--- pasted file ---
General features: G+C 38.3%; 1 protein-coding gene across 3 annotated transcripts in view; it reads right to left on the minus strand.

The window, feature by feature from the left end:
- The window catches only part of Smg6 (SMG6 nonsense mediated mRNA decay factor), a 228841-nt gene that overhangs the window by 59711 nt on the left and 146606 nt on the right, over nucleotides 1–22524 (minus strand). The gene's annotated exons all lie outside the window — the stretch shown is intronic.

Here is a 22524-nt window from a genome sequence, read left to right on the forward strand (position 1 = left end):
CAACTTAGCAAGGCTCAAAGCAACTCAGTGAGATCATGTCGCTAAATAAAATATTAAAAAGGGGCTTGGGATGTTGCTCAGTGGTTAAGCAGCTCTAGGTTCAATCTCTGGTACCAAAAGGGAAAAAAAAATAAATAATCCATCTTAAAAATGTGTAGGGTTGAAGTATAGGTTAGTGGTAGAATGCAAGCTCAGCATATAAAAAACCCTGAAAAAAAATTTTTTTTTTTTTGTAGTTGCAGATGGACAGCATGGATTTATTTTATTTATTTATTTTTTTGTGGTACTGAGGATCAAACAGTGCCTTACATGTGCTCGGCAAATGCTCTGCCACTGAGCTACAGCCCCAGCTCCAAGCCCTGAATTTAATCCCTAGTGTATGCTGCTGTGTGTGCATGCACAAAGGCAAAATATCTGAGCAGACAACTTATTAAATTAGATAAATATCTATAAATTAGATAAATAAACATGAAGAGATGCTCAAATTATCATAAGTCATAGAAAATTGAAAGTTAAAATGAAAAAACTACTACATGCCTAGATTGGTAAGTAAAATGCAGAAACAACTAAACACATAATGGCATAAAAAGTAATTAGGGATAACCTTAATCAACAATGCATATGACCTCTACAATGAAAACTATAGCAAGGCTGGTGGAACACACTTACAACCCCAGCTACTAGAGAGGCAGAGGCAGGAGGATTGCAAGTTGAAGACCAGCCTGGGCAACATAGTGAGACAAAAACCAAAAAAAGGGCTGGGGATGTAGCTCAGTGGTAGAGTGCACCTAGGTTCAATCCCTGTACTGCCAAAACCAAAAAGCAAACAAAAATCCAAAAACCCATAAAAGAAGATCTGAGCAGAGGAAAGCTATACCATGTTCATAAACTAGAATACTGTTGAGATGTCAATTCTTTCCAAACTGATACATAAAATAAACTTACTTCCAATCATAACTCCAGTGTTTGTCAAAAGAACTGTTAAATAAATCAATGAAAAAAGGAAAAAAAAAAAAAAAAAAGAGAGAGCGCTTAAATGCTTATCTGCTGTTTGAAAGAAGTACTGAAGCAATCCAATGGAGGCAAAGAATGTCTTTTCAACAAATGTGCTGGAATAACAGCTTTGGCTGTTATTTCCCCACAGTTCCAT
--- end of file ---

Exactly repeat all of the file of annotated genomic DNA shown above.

General features: G+C 38.3%; 1 protein-coding gene across 3 annotated transcripts in view; it reads right to left on the minus strand.

The window, feature by feature from the left end:
- The window catches only part of Smg6 (SMG6 nonsense mediated mRNA decay factor), a 228841-nt gene that overhangs the window by 59711 nt on the left and 146606 nt on the right, over nucleotides 1–22524 (minus strand). The gene's annotated exons all lie outside the window — the stretch shown is intronic.

Here is a 22524-nt window from a genome sequence, read left to right on the forward strand (position 1 = left end):
CAACTTAGCAAGGCTCAAAGCAACTCAGTGAGATCATGTCGCTAAATAAAATATTAAAAAGGGGCTTGGGATGTTGCTCAGTGGTTAAGCAGCTCTAGGTTCAATCTCTGGTACCAAAAGGGAAAAAAAAATAAATAATCCATCTTAAAAATGTGTAGGGTTGAAGTATAGGTTAGTGGTAGAATGCAAGCTCAGCATATAAAAAACCCTGAAAAAAAATTTTTTTTTTTTTGTAGTTGCAGATGGACAGCATGGATTTATTTTATTTATTTATTTTTTTGTGGTACTGAGGATCAAACAGTGCCTTACATGTGCTCGGCAAATGCTCTGCCACTGAGCTACAGCCCCAGCTCCAAGCCCTGAATTTAATCCCTAGTGTATGCTGCTGTGTGTGCATGCACAAAGGCAAAATATCTGAGCAGACAACTTATTAAATTAGATAAATATCTATAAATTAGATAAATAAACATGAAGAGATGCTCAAATTATCATAAGTCATAGAAAATTGAAAGTTAAAATGAAAAAACTACTACATGCCTAGATTGGTAAGTAAAATGCAGAAACAACTAAACACATAATGGCATAAAAAGTAATTAGGGATAACCTTAATCAACAATGCATATGACCTCTACAATGAAAACTATAGCAAGGCTGGTGGAACACACTTACAACCCCAGCTACTAGAGAGGCAGAGGCAGGAGGATTGCAAGTTGAAGACCAGCCTGGGCAACATAGTGAGACAAAAACCAAAAAAAGGGCTGGGGATGTAGCTCAGTGGTAGAGTGCACCTAGGTTCAATCCCTGTACTGCCAAAACCAAAAAGCAAACAAAAATCCAAAAACCCATAAAAGAAGATCTGAGCAGAGGAAAGCTATACCATGTTCATAAACTAGAATACTGTTGAGATGTCAATTCTTTCCAAACTGATACATAAAATAAACTTACTTCCAATCATAACTCCAGTGTTTGTCAAAAGAACTGTTAAATAAATCAATGAAAAAAGGAAAAAAAAAAAAAAAAAAGAGAGAGCGCTTAAATGCTTATCTGCTGTTTGAAAGAAGTACTGAAGCAATCCAATGGAGGCAAAGAATGTCTTTTCAACAAATGTGCTGGAATAACAGCTTTGGCTGTTATTTCCCCACAGTTCCAT